Class Notes for Monday 2/4/19 & Wednesday 2/6/19
- Web terminology
- HTML Tags & attributes (open/close)Content (Structure, nesting)
- Basic HTML structure & head elements
- all lowercase, no spaces or special characters/numbers
- Project folder structure (file management)
- Style (Design, Look, CSS)
- CSS Syntax
- Dreamweaver Interface & Workspace
- DW: View Options: Code, Live, Design
- Overview: document window, objects palette, property inspector, etc.
- Insert Panel
- Inserting images
- Properties Inspector
- Previewing in a Browser
- Dreamweaver Preferences recommendations, code size, shortcuts, etc.
- Site Definition (index.html)
- Link basics, Relative & Absolute links, Linking HTML pages
- Line breaks vs. paragraph breaks
Download the Class Presentation PDF
- Cascading Style Sheets - used to define the design of a web site.
- Domain Name Server - converts IP addresses into domain names. When someone types a domain name into a web browser, the DNS translates the domain name to the IP address and points the browser to the correct web server.
- domain name
- The name that identifies a computer or computers on the Internet. These names appear as a part of a Website’s URL. It allows people to enter the easier-to-remember domain name, instead of having to remember the IP address. For example, apple.com is the domain name in the URL http://www.apple.com.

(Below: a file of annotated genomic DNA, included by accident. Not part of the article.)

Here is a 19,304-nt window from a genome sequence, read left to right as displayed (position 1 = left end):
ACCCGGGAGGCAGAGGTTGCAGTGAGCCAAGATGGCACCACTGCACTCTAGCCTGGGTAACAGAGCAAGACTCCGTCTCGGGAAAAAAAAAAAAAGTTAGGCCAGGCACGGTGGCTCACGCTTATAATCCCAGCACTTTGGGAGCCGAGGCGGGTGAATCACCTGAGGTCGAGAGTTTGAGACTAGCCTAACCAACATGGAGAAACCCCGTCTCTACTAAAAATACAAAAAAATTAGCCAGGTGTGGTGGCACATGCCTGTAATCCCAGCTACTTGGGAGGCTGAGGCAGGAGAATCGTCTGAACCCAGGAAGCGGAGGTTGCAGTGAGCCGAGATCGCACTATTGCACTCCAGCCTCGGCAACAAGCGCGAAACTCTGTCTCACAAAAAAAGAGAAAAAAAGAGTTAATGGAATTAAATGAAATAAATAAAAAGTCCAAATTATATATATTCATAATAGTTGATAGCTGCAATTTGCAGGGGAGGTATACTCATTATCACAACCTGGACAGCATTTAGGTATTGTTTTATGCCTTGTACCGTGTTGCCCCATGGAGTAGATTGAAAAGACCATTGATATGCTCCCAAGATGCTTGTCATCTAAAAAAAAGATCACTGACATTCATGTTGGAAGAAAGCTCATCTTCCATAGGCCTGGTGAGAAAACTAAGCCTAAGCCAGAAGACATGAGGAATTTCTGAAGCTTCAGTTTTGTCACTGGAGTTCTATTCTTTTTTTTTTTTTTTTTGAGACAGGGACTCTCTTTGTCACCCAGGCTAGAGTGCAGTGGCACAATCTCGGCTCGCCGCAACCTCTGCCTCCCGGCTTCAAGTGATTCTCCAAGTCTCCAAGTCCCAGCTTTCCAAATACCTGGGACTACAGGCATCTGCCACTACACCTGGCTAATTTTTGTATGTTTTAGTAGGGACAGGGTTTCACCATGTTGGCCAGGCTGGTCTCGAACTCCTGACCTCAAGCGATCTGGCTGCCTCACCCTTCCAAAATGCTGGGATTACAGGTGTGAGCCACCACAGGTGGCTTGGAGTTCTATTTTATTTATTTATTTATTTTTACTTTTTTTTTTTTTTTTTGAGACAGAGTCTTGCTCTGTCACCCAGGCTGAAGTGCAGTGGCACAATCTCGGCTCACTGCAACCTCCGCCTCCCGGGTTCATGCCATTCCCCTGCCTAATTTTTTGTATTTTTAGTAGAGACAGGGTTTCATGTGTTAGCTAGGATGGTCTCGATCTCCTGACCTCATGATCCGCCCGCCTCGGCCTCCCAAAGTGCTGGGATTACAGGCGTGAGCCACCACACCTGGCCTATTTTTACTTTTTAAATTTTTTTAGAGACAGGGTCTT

Domain extensions include (there are many, many more):
- Commercial (for-profit) websites
- Network-related domains (Internet service providers, Web-hosting companies, etc.)
- Non-profit organizations
- Educational institutions in the US
- US government entities
- US military use
- small business Web sites
- signifies a resource web site
- File Transfer Protocol - FTP allows you to copy or send files from one computer to another via the Internet.
- HyperText Markup Language - markup language for describing web documents (web pages).
- Hypertext Transfer Protocol - a standard method used to transfer information on the internet.
- ip address
- Internet Protocol - refers to the actual number that a web address name translates to. The IP number is the real address, which is a unique string of numbers separated by periods that identifies each computer. For example: 172.18.254.1.
- Internet Service Provider - it’s the company that provides you with access to the Internet.
- Search Engine Optimization - refers to the practice of tweaking website coding and content to achieve the highest possible ranking in search engine result.
- Uniform Resource Locator - used to specify addresses to pages or elements on the World Wide Web, for example: http://www.adobe.com or an extended version to get to the Dreamweaverapplication would be: https://www.adobe.com/products/dreamweaver.html.
Basic HTML structure & tags
- HyperText Markup Language, represents the root of an HTML document - defines the whole document
- Represents a collection of metadata for the document - this is the information in a web page people do not see
- Represents the document’s title or name
- Allows authors to embed style (design) information in their documents
- Represents the content of the document - this is the information in a web page people see